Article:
Coal firm Consol Energy says that a compact, multi-pollutant control technology will help small coal-fired power plants in the USA to meet increasingly stringent environmental regulations.

The US company has successfully demonstrated the technology at an AES-owned power plant in New York state as part of a Department of Energy (DOE)-backed project. Consol believes that the technology, which is designed to reduce emissions from coal-fired plants with capacities under 300 MW, could be applied to almost 60 000 MW of capacity around the US.

In partnership with AES and Babcock Power Environmental Inc., Consol installed the pollution control technology at the 100 MW AES Greenidge power plant in Dresden, New York in 2007. The system cost 40 per cent less to construct and required less land than conventional selective catalytic reduction and wet flue gas desulphurisation technologies when applied to a 100 MW unit, according to AES.

The multi-pollutant control system consists of Fuel Tech’s NOxOUT Cascade hybrid selective non-catalytic reduction/selective catalytic reduction technology to control nitrogen oxides and Babcock Power’s Turbosorp circulating fluidised bed dry scrubbing technology to control sulphur dioxide, mercury, sulphur trioxide, hydrogen chloride, and particulate matter.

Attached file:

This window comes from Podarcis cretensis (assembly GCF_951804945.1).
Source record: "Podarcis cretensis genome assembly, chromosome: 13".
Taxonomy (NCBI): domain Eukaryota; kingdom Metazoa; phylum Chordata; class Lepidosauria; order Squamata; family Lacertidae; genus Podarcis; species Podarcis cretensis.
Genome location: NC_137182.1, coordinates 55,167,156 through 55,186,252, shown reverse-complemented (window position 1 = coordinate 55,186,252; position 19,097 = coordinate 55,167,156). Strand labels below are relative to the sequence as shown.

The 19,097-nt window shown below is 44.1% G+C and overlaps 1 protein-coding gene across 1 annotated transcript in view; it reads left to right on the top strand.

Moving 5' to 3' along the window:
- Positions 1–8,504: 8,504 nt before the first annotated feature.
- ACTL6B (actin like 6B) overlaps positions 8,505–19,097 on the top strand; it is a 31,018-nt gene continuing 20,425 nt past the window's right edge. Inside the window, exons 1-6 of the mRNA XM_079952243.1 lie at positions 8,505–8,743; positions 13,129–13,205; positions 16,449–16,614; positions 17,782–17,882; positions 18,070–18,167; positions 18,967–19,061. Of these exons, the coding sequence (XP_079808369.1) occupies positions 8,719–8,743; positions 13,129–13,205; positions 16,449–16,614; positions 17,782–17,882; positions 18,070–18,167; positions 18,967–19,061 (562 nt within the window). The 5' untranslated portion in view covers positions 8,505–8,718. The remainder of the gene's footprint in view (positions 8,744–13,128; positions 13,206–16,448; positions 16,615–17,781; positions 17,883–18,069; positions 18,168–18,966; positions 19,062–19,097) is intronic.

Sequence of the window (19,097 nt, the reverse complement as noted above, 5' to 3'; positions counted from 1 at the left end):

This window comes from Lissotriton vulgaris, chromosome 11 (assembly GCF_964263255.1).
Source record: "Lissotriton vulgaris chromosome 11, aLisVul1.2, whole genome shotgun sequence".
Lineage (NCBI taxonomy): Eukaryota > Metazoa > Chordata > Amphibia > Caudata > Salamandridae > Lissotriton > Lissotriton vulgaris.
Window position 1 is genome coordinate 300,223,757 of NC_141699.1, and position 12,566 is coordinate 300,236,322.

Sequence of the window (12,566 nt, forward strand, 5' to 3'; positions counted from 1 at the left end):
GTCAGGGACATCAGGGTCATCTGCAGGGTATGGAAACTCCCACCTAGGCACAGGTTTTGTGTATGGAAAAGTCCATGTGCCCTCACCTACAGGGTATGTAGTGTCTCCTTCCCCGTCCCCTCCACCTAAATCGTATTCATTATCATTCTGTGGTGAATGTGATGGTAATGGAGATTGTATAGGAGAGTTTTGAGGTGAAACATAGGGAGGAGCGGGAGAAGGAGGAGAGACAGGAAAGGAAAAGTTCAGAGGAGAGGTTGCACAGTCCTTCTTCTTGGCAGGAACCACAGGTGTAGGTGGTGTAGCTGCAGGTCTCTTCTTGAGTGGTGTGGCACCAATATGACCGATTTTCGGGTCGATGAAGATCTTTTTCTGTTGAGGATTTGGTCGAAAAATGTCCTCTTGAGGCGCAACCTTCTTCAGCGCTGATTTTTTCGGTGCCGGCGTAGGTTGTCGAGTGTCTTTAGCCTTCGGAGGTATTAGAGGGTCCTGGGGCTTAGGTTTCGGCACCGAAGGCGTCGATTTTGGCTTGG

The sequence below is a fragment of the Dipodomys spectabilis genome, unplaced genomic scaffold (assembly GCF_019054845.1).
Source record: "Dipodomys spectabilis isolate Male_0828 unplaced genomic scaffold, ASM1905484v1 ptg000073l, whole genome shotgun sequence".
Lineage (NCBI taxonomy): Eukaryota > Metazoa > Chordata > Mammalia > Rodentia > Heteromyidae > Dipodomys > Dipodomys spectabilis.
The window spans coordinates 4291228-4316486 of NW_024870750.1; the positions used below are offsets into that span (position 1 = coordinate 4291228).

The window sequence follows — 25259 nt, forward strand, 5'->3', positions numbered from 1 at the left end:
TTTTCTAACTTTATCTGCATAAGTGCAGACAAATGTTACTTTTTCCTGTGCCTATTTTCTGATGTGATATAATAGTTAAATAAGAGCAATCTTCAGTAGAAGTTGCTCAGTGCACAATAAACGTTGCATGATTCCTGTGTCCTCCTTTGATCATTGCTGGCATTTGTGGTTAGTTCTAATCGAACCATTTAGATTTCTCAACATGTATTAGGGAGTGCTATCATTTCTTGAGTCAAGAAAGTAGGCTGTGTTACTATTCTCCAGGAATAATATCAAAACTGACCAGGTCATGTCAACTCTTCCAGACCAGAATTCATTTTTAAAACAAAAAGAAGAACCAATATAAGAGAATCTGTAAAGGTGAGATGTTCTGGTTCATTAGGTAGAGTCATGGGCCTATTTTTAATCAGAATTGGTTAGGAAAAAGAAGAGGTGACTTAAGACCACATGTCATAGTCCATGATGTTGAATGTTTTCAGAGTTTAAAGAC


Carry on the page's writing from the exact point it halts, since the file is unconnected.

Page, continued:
The project at AES Greenidge represents the first application in which these technologies were combined to form an integrated multi-pollutant control system, as well as the first application of either technology to a unit firing high-sulphur coal.

At Greenidge, performance testing data collected through June 2008 showed average removal efficiencies of 96 per cent for sulphur dioxide, 95 per cent for sulphur trioxide, 97 per cent for hydrogen chloride, and 98 per cent for mercury. Emissions of nitrogen oxides were also significantly reduced and particulate matter emissions were reduced by more than 98 per cent relative to the emission rate observed prior to installation of the technology.

The demonstration was part of the DOE’s Power Plant Improvement Initiative and also involved the National Energy Technology Laboratory (NETL).

“Consol Energy is pleased to have played a major role, along with the DOE and AES Greenidge, in demonstrating this highly effective multi-pollutant control technology,” said J. Brett Harvey, Consol Energy’s president and CEO. “We believe it will help our customers meet increasingly stringent environmental regulations with their smaller plants. These plants have a combined capacity of almost 60 000 MW and collectively they are essential to our nation’s electricity supply.”

There are more than 400 coal fired plants in the USA with capacities of between 50 and 300 MW, according to AES.